Circus success: Grads who trade boardroom for the Big Top

The fire-breathing, nail beds and sword-swallowing of circus sideshows captured Thom Britton's attention at age 14. And so, after graduating from University of Alabama with a degree in computer science, he decided to pursue his true passion. Even as he finished his freshman year, he knew that he preferred the circus. So he finished his degree to satisfy his father--then ran away, so to speak, to follow his big-top dreams.



"I have a knack for it and I knew I had some sort of ability because my first shows were hits," said Britton. "I thought, 'I'll never have that with computers...' Other than Steve Jobs and Bill Gates no one can name anyone else in computers, so if I am going to make a mark on something, I have more of a gift here [in the circus business] than with computers."

Britton's colleague Samuel Sion, the entertainment director of Circo Rose Entertainment, agrees that working with the circus has perks that day jobs lack. The director and specialty trapeze artist enjoys working the hours he chooses and the opportunity to travel the world. "It's rewarding," said Sion. "It gives you a thrill that you don't get anywhere else."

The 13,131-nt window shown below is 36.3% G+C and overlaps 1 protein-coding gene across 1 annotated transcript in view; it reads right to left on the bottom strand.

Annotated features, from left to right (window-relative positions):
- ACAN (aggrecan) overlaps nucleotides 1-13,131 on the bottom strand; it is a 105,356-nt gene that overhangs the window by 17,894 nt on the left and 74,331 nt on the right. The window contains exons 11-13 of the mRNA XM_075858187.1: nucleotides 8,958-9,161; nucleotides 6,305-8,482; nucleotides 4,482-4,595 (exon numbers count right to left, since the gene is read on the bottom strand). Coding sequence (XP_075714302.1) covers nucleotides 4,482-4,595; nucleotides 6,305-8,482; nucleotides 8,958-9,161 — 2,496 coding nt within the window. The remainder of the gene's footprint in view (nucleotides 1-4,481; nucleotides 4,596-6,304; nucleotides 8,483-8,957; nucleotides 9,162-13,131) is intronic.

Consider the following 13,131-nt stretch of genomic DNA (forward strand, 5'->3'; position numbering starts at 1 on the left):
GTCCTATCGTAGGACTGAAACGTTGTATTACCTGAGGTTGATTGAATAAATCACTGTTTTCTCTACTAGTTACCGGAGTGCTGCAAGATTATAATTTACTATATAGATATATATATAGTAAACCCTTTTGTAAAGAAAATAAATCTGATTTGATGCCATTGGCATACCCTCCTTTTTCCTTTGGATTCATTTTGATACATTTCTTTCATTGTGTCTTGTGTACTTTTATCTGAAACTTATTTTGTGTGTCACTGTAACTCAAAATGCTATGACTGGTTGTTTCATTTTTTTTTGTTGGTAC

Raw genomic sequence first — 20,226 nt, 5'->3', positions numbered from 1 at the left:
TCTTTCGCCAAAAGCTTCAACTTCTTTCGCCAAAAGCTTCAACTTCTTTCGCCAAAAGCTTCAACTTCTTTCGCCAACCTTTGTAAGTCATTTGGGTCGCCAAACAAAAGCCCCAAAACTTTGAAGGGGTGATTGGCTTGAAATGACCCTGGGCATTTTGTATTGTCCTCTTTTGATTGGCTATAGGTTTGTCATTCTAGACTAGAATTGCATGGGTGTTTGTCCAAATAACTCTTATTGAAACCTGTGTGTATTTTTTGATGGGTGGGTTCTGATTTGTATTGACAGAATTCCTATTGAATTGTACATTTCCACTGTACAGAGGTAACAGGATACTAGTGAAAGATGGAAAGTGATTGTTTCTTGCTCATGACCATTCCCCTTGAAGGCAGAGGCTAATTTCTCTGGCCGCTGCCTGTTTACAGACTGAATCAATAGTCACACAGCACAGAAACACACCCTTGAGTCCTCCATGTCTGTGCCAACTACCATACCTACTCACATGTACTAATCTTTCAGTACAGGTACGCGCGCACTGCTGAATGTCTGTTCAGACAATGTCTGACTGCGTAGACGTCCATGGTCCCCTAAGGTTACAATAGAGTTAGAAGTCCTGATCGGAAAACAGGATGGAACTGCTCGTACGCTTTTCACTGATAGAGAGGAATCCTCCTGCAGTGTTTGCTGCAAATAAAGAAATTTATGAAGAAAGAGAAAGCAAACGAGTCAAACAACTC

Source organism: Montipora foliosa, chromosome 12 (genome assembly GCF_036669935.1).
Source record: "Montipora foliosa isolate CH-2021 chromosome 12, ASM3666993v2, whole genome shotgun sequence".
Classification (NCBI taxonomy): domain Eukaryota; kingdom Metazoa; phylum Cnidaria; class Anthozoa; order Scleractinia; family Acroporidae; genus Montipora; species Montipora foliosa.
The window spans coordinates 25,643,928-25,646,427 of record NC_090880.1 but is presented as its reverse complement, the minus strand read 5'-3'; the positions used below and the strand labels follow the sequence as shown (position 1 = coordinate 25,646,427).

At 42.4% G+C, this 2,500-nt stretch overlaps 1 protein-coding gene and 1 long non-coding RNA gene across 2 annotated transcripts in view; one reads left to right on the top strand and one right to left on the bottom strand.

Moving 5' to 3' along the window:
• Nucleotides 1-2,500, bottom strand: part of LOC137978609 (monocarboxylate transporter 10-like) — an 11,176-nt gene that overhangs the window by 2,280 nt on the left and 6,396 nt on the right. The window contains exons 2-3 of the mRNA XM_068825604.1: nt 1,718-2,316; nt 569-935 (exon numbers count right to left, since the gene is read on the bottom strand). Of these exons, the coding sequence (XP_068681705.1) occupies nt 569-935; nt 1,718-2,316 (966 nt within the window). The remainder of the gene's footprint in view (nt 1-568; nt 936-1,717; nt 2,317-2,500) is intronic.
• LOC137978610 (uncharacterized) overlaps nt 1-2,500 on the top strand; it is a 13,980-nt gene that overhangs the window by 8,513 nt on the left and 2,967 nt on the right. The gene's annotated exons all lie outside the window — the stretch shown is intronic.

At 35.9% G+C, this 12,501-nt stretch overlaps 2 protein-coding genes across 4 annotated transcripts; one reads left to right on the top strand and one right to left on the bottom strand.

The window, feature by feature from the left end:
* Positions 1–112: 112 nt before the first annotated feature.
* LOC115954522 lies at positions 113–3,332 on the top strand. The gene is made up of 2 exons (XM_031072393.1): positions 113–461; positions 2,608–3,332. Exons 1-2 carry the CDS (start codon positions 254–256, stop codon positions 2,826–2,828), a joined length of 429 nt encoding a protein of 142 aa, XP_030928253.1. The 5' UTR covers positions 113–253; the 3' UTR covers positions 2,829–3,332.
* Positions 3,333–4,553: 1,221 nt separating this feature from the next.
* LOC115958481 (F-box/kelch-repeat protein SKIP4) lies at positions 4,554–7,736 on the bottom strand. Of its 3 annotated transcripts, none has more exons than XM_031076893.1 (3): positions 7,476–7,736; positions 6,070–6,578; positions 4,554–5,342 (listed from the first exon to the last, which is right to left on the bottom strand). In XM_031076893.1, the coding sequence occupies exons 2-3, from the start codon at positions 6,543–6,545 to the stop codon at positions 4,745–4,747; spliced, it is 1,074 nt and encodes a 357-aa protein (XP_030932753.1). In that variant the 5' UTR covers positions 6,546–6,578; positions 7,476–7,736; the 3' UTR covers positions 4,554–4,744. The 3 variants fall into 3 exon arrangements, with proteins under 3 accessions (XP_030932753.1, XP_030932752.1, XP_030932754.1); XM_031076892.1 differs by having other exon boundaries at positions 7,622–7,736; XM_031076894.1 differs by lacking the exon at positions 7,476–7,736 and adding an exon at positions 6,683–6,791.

Britton, the side show performer who performs at Sion's circus as well as at the Flying Cat Circus, has a quality that sets him apart from most circus folk: He always reveals his tricks. He specializes in skills such as breathing fire, swallowing swords and lying on a bed of nails, which are learned skills rather than optical illusions. He believes that explaining exactly how he hammers a nail through his head or extinguishes a torch with his mouth helps the audience better appreciate his show. "That's what makes what I do better than magic," said Britton.